Main Street By Sinclair Lewis Chapters 3-4

"Look! Look! There's a bunch come down to welcome us! Sam Clark and the missus and Dave Dyer and Jack Elder, and, yes sir, Harry Haydock and Juanita, and a whole crowd! I guess they see us now. Yuh, yuh sure, they see us! See 'em waving!"

She obediently bent her head to look out at them. She had hold of herself. She was ready to love them. But she was embarrassed by the heartiness of the cheering group. From the vestibule she waved to them, but she clung a second to the sleeve of the brakeman who helped her down before she had the courage to dive into the cataract of hand-shaking people, people whom she could not tell apart. She had the impression that all the men had coarse voices, large damp hands, tooth-brush mustaches, bald spots, and Masonic watch-charms.

She knew that they were welcoming her. Their hands, their smiles, their shouts, their affectionate eyes overcame her. She stammered, "Thank you, oh, thank you!"

One of the men was clamoring at Kennicott, "I brought my machine down to take you home, doc."

"Fine business, Sam!" cried Kennicott; and, to Carol, "Let's jump in. That big Paige over there. Some boat, too, believe me! Sam can show speed to any of these Marmons from Minneapolis!"

Only when she was in the motor car did she distinguish the three people who were to accompany them. The owner, now at the wheel, was the essence of decent self-satisfaction; a baldish, largish, level-eyed man, rugged of neck but sleek and round of face — face like the back of a spoon bowl. He was chuckling at her, "Have you got us all straight yet?"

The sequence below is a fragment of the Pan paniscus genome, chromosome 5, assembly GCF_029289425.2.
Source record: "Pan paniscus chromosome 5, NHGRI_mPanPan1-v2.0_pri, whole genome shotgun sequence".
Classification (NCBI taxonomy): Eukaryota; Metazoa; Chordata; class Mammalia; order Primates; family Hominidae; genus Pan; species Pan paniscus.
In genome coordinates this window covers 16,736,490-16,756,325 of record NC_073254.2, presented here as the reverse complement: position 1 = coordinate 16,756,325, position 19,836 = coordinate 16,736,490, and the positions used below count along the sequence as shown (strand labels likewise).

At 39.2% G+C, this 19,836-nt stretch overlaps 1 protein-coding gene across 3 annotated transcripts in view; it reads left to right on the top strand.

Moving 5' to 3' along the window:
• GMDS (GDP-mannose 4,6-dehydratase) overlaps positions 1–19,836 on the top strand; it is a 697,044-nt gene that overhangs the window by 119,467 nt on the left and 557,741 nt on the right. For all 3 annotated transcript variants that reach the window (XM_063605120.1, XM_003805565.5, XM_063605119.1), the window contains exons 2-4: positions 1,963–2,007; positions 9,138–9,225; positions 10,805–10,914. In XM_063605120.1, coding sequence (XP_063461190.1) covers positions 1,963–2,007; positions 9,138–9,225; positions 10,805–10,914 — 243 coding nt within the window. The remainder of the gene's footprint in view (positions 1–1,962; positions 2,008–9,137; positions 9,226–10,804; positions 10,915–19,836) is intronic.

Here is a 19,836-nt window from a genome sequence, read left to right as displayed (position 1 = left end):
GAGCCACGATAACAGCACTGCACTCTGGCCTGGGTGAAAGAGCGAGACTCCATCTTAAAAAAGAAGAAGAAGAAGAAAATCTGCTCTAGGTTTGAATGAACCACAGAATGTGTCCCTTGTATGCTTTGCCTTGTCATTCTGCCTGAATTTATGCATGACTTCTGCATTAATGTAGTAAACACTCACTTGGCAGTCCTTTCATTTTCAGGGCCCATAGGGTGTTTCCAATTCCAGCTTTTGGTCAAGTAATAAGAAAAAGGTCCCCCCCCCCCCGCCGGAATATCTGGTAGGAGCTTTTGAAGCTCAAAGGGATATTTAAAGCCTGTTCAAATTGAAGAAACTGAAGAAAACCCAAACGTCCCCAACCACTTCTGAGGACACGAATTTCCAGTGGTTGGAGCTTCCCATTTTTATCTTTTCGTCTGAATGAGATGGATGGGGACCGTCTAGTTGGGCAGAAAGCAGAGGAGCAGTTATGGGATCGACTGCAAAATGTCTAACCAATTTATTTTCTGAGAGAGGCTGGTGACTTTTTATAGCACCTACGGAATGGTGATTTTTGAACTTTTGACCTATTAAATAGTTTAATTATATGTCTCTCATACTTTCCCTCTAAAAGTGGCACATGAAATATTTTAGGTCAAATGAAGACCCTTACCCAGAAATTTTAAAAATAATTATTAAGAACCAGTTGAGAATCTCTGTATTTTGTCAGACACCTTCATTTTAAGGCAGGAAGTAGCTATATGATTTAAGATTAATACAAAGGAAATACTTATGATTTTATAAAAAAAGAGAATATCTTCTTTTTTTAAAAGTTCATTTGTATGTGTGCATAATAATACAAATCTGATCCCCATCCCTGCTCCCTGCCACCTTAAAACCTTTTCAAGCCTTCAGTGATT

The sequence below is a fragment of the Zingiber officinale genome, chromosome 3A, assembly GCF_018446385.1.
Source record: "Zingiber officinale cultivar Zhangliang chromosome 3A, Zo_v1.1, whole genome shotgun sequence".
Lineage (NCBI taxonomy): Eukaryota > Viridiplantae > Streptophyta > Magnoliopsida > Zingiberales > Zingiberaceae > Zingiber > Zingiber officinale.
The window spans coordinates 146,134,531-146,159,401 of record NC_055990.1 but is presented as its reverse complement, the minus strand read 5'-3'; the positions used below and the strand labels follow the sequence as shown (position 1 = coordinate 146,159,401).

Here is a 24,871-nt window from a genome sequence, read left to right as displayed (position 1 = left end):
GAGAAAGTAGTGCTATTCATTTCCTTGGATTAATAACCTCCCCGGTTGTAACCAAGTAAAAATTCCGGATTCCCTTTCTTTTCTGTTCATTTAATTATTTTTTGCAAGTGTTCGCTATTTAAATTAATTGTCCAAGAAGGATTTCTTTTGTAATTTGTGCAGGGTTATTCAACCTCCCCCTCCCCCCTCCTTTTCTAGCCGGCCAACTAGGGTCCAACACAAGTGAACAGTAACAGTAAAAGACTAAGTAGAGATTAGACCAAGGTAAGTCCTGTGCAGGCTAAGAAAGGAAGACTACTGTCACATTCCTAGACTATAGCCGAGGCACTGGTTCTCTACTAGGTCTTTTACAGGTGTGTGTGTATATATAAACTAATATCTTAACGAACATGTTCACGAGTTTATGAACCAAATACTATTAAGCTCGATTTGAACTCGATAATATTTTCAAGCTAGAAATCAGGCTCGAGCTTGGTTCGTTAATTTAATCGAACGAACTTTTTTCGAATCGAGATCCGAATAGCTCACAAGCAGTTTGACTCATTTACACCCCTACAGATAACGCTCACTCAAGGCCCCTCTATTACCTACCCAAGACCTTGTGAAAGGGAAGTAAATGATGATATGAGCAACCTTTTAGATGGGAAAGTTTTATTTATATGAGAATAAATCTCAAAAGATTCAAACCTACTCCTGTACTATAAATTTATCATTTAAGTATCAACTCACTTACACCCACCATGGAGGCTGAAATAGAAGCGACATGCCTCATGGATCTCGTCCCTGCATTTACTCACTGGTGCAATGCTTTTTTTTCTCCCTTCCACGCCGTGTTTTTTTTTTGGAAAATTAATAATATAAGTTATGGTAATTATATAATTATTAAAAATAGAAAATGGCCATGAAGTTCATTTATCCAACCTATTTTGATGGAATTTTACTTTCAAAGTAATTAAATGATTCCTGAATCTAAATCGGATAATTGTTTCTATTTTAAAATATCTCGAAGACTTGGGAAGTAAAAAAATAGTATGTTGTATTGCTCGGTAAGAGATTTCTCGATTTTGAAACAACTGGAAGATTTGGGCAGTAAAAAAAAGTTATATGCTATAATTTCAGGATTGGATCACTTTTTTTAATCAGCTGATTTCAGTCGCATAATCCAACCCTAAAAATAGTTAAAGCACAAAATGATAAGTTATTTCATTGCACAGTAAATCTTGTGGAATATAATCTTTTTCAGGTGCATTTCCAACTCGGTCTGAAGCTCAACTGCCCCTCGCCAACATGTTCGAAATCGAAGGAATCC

"Course she has! Trust Carrie to get things straight and get 'em darn quick! I bet she could tell you every date in history!" boasted her husband.

But the man looked at her reassuringly and with a certainty that he was a person whom she could trust she confessed, "As a matter of fact I haven't got anybody straight."

"Course you haven't, child. Well, I'm Sam Clark, dealer in hardware, sporting goods, cream separators, and almost any kind of heavy junk you can think of. You can call me Sam — anyway, I'm going to call you Carrie, seein' 's you've been and gone and married this poor fish of a bum medic that we keep round here." Carol smiled lavishly, and wished that she called people by their given names more easily. "The fat cranky lady back there beside you, who is pretending that she can't hear me giving her away, is Mrs. Sam'l Clark; and this hungry-looking squirt up here beside me is Dave Dyer, who keeps his drug store running by not filling your hubby's prescriptions right — fact you might say he's the guy that put the 'shun' in 'prescription.' So! Well, leave us take the bonny bride home. Say, doc, I'll sell you the Candersen place for three thousand plunks. Better be thinking about building a new home for Carrie. Prettiest Frau in G. P., if you asks me!"

Contentedly Sam Clark drove off, in the heavy traffic of three Fords and the Minniemashie House Free 'Bus.

"I shall like Mr. Clark . . . I CAN'T call him 'Sam'! They're all so friendly." She glanced at the houses; tried not to see what she saw; gave way in: "Why do these stories lie so? They always make the bride's home-coming a bower of roses. Complete trust in noble spouse. Lies about marriage. I'm NOT changed. And this town — O my God! I can't go through with it. This junk-heap!"